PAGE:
Chicago resident and activist Paul McKinley blasted Aldermen John Pope, James Balcer and Carrie Austin at an October Committee on Public Safety hearing in City Hall, for failing to address the issue of violence, murder, and drug cartels operating throughout the city’s south and west sides.
Although violence and murder were not on the agenda for discussion at the hearing, McKinley insisted on addressing the committee about drug cartels that are “dumping crack cocaine” in his community, and heroin in “white suburban communities” which he says is the real cause for all of Chicago’s violence.
McKinley alleged that “Mexican-narco-terrorist-drug cartels” are operating freely “because Chicago is a sanctuary city,” for illegal aliens. McKinley specifically pointed to Alderman John Pope’s 10th Ward, and Public Safety Committee Chairman, Alderman James Balcer’s 11th Ward, where McKinley alleges mass shipments of illegal narcotics and guns come into the city, before being distributed throughout the rest of the city, and across the Midwest.
Bloomberg Magazine reports that drugs coming from Mexican cartels through Chicago are shipped as far away as both U.S. coasts and British Colombia, Canada, in a $3.5 billion dollar drug trafficking operation run by the Sinaloa Cartel, in Mexico. The committee has failed to respond, McKinley says, despite him having previously addressed the issue and asked council members for help.
“This is narco-terrorism headed up with the complete understanding of you aldermen down here…They can not do this without you aldremens [sic] implicit and a part of this…They can not be in my community dumping all these drugs and guns…they have been allowed to run free.”
“An AK-47 on the street costs $2000, these are not gang related, these are narco-terror related” murders, he said. “These are skirmishes about debt.”
In the video, Alderwoman Carrie Austin can be seen leaving her post at the beginning of McKinley’s remarks, and begin speaking with two other council members, ignoring McKinley as he expressed concern for his community and asked the committee on Public Safety to do something about it.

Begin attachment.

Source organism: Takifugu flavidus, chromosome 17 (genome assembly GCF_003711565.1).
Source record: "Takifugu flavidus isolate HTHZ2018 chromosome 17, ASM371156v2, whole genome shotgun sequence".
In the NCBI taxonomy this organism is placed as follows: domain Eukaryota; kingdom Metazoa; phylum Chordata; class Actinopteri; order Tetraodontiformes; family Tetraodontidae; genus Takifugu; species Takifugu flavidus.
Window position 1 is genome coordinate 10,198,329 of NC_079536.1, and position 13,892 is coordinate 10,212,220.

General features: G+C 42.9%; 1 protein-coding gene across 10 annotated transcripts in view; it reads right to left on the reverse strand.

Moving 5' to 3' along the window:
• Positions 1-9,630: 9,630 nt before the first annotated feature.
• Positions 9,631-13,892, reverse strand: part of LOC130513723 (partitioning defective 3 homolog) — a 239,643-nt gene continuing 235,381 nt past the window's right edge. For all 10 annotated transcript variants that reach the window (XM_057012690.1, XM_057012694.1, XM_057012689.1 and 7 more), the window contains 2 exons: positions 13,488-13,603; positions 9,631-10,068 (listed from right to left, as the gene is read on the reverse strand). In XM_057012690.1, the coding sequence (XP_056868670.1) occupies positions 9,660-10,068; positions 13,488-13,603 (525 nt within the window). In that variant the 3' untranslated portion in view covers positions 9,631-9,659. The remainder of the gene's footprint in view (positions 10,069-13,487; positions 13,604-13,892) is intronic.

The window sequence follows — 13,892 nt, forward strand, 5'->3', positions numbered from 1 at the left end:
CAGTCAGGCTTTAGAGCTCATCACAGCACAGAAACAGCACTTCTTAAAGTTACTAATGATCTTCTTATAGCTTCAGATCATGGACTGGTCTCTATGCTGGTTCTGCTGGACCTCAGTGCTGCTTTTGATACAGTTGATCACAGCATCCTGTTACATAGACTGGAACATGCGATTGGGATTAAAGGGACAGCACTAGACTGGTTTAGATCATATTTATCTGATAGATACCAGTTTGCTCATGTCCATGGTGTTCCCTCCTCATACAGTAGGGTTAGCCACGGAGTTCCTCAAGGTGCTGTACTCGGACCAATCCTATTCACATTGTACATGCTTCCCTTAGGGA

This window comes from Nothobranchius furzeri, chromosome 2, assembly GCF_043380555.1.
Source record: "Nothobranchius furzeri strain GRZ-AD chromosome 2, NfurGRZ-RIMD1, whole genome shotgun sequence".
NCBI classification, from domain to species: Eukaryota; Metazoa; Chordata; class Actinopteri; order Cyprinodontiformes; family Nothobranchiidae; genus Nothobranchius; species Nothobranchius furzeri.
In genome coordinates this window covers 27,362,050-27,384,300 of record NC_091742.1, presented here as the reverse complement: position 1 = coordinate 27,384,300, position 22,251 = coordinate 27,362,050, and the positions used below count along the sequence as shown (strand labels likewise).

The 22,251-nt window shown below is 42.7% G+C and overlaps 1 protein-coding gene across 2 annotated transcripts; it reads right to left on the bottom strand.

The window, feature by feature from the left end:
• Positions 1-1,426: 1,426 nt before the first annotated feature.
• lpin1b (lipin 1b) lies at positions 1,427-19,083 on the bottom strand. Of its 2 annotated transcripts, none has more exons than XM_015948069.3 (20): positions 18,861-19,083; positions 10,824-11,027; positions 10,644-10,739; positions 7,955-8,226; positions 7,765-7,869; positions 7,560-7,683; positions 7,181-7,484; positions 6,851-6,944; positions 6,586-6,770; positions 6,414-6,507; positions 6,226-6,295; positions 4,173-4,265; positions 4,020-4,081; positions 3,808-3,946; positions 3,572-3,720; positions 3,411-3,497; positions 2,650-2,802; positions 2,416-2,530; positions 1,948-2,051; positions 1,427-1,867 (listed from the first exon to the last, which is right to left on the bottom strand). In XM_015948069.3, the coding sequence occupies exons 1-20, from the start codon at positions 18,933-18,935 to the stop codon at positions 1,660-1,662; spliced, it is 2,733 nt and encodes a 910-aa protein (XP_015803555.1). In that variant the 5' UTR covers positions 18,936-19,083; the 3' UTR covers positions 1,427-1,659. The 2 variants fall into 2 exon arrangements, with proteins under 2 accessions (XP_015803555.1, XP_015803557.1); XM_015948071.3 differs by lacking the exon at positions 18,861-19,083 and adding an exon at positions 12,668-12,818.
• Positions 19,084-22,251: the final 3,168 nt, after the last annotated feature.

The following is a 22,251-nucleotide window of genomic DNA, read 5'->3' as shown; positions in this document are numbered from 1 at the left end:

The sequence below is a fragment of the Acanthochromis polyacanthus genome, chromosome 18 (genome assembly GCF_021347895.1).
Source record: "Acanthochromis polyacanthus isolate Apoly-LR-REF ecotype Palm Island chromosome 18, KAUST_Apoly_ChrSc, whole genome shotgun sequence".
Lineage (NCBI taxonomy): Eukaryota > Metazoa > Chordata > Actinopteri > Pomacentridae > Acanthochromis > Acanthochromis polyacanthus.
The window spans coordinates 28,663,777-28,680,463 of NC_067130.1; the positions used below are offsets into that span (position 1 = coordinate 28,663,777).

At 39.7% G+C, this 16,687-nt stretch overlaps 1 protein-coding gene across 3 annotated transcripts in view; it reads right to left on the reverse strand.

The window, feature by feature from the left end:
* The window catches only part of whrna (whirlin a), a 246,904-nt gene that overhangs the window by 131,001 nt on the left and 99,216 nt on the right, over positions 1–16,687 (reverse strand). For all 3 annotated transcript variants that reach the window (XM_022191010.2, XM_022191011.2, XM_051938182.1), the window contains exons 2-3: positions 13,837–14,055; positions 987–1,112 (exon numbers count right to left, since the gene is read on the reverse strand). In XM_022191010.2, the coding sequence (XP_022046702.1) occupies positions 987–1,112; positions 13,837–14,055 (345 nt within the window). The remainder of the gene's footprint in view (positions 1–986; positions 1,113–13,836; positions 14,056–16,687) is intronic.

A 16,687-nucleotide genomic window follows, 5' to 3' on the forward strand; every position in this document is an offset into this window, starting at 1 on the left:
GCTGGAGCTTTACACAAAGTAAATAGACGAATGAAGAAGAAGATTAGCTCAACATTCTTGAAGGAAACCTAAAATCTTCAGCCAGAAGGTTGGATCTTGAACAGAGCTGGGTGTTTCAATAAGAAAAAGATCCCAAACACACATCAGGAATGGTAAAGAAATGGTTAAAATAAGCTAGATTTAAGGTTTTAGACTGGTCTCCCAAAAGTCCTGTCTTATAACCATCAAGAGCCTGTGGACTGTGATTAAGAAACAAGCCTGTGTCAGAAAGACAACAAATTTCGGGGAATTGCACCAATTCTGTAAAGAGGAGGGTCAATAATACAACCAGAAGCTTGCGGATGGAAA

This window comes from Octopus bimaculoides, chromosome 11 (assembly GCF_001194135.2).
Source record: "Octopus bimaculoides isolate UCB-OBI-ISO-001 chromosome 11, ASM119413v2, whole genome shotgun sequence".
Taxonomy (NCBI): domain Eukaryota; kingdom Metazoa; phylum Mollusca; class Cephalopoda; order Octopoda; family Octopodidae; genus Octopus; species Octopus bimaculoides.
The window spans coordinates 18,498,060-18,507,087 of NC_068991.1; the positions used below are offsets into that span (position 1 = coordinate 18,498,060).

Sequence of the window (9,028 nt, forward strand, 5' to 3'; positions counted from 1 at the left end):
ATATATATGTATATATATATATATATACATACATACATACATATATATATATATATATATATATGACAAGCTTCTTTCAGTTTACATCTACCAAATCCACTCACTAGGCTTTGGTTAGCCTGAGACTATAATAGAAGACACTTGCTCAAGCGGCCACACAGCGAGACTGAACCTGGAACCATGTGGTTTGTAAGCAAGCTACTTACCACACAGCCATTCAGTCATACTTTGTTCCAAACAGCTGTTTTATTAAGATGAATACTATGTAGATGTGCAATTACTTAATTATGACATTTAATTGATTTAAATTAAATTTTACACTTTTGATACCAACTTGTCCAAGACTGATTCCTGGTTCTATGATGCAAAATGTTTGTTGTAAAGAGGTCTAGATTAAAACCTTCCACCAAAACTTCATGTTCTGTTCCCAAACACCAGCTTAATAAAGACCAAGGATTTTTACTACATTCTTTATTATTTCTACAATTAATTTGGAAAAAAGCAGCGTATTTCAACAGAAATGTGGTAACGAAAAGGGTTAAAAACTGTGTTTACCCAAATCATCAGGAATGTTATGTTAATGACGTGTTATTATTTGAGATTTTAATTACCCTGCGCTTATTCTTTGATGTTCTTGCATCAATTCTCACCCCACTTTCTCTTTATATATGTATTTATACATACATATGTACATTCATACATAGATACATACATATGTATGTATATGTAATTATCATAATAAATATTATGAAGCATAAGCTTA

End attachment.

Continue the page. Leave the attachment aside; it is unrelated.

McKinley then addressed the committee about Austin’s own lack of concern, saying, “I notice that the Negro, she’s not even interested in what I’m talking about.” To which, Austin replied, “No I’m not.”
McKinley’s emotions became heated after being asked to end his remarks and an apparent security person approached and put his hands on McKinley to usher him away from the microphone.
During the exchange McKinley noticed Austin, who is a black Alderwoman standing aside and laughing.
McKinley asked Austin, “It was funny talking about them black folks all messed up. You was laughin’. It was a joke to you wasn’t it? [sic]
Austin replied, “Yes.”
McKinley asked again, “Yo people all f***ed up like that. You think it was all funny?”
Austin responded again, “It was.”
As McKinley was being ushered to his seat, he spoke to the entire room, saying, “All that murder and death out there is a big joke…You don’t represent us. Not one of ‘em upset about it. Ain’t none of y’all upset?”
Austin can then be seen clearly in the video, replying to McKinley’s comments and questions, saying, “No,” as she went back to her seat for the rest of the hearing.
After the hearing, I spoke to Alderman John Pope about McKinley’s allegations of Mexican drug cartels and narco-terrorists operating in his ward. Pope said he “couldn’t take McKinley seriously” after his behavior in the council chambers.
When asked however, about recent reports from Bloomberg that address the same concerns as McKinley, Pope said he had not read the article, but, “by virtue of our geographic location, being a hub, we do well in terms of trade. By virtue of that locale, we have negatives too, such as the drug trade.”
Pope, rejected the idea that Chicago’s sanctuary city status is enabling cartels to operate in his ward or the rest of the city, saying, “just because we are Hispanic, doesn’t mean we are drug dealers.” In October last year, a field with more than $10 million of marijuanagrowing in it was busted in an industrial freight and shipping sector of Pope’s 10th ward.
Despite Austin’s lack of concern for the issues McKinley brought to the committee, and Pope’s denial of cartels running the streets of Chicago as McKinley and others havebrought into the public forum, Vice Chairman of Public Safety Alderman Willie Cochran told the committee, “I think despite the way that Mr. McKinley made that statement, those issues associated with safety in our community, are issues that our safety committee should talk about, and we should assure him that is something we will do.”
McKinley’s concerns were not on the agenda, nor addressed at the following Chicago Committee on Public Safety hearing onTuesday October 15. The only item listed on the meeting agenda was a call for hearings tougher gun laws.
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